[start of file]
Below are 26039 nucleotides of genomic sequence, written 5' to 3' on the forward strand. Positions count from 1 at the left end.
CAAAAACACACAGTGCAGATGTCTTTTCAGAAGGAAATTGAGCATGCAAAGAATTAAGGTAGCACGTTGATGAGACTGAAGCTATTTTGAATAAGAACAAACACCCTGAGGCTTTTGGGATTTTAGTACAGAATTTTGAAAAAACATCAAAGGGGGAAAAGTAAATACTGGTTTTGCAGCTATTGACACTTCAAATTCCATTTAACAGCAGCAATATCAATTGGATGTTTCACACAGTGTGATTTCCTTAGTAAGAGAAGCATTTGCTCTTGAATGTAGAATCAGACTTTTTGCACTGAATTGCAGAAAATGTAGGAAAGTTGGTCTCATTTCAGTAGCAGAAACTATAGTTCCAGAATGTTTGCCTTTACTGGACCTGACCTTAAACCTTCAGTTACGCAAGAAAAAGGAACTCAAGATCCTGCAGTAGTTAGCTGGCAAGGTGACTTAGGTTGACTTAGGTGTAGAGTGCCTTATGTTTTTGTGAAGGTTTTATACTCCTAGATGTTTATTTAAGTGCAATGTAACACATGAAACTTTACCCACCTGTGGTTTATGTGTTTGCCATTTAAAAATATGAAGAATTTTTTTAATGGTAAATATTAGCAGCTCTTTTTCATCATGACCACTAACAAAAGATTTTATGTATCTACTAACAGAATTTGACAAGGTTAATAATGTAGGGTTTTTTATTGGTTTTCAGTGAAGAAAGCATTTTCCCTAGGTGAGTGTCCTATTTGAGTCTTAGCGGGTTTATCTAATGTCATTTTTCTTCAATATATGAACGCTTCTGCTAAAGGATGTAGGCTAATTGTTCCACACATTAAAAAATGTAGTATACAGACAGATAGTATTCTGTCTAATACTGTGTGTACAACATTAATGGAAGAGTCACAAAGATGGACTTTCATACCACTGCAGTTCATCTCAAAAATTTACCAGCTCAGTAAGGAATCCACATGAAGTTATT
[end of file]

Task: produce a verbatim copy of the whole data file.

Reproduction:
Below are 26039 nucleotides of genomic sequence, written 5' to 3' on the forward strand. Positions count from 1 at the left end.
CAAAAACACACAGTGCAGATGTCTTTTCAGAAGGAAATTGAGCATGCAAAGAATTAAGGTAGCACGTTGATGAGACTGAAGCTATTTTGAATAAGAACAAACACCCTGAGGCTTTTGGGATTTTAGTACAGAATTTTGAAAAAACATCAAAGGGGGAAAAGTAAATACTGGTTTTGCAGCTATTGACACTTCAAATTCCATTTAACAGCAGCAATATCAATTGGATGTTTCACACAGTGTGATTTCCTTAGTAAGAGAAGCATTTGCTCTTGAATGTAGAATCAGACTTTTTGCACTGAATTGCAGAAAATGTAGGAAAGTTGGTCTCATTTCAGTAGCAGAAACTATAGTTCCAGAATGTTTGCCTTTACTGGACCTGACCTTAAACCTTCAGTTACGCAAGAAAAAGGAACTCAAGATCCTGCAGTAGTTAGCTGGCAAGGTGACTTAGGTTGACTTAGGTGTAGAGTGCCTTATGTTTTTGTGAAGGTTTTATACTCCTAGATGTTTATTTAAGTGCAATGTAACACATGAAACTTTACCCACCTGTGGTTTATGTGTTTGCCATTTAAAAATATGAAGAATTTTTTTAATGGTAAATATTAGCAGCTCTTTTTCATCATGACCACTAACAAAAGATTTTATGTATCTACTAACAGAATTTGACAAGGTTAATAATGTAGGGTTTTTTATTGGTTTTCAGTGAAGAAAGCATTTTCCCTAGGTGAGTGTCCTATTTGAGTCTTAGCGGGTTTATCTAATGTCATTTTTCTTCAATATATGAACGCTTCTGCTAAAGGATGTAGGCTAATTGTTCCACACATTAAAAAATGTAGTATACAGACAGATAGTATTCTGTCTAATACTGTGTGTACAACATTAATGGAAGAGTCACAAAGATGGACTTTCATACCACTGCAGTTCATCTCAAAAATTTACCAGCTCAGTAAGGAATCCACATGAAGTTATT